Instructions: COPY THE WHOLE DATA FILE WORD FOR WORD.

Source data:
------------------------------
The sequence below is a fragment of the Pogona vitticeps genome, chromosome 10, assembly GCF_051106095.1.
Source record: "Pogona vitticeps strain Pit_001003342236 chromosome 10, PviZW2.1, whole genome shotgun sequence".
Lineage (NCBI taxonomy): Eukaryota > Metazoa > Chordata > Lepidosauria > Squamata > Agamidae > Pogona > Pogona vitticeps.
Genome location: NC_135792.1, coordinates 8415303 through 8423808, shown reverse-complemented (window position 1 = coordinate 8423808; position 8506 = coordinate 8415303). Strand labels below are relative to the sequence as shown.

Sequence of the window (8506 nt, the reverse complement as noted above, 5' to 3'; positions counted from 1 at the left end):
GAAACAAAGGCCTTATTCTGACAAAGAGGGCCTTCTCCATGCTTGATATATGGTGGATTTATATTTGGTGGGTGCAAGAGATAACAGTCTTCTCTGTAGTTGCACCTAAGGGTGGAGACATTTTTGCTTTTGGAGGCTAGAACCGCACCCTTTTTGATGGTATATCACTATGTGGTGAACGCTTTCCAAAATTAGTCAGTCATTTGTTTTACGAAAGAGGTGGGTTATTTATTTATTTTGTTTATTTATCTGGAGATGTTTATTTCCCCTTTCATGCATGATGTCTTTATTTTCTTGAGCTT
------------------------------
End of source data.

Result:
The sequence below is a fragment of the Pogona vitticeps genome, chromosome 10, assembly GCF_051106095.1.
Source record: "Pogona vitticeps strain Pit_001003342236 chromosome 10, PviZW2.1, whole genome shotgun sequence".
Lineage (NCBI taxonomy): Eukaryota > Metazoa > Chordata > Lepidosauria > Squamata > Agamidae > Pogona > Pogona vitticeps.
Genome location: NC_135792.1, coordinates 8415303 through 8423808, shown reverse-complemented (window position 1 = coordinate 8423808; position 8506 = coordinate 8415303). Strand labels below are relative to the sequence as shown.

Sequence of the window (8506 nt, the reverse complement as noted above, 5' to 3'; positions counted from 1 at the left end):
GAAACAAAGGCCTTATTCTGACAAAGAGGGCCTTCTCCATGCTTGATATATGGTGGATTTATATTTGGTGGGTGCAAGAGATAACAGTCTTCTCTGTAGTTGCACCTAAGGGTGGAGACATTTTTGCTTTTGGAGGCTAGAACCGCACCCTTTTTGATGGTATATCACTATGTGGTGAACGCTTTCCAAAATTAGTCAGTCATTTGTTTTACGAAAGAGGTGGGTTATTTATTTATTTTGTTTATTTATCTGGAGATGTTTATTTCCCCTTTCATGCATGATGTCTTTATTTTCTTGAGCTT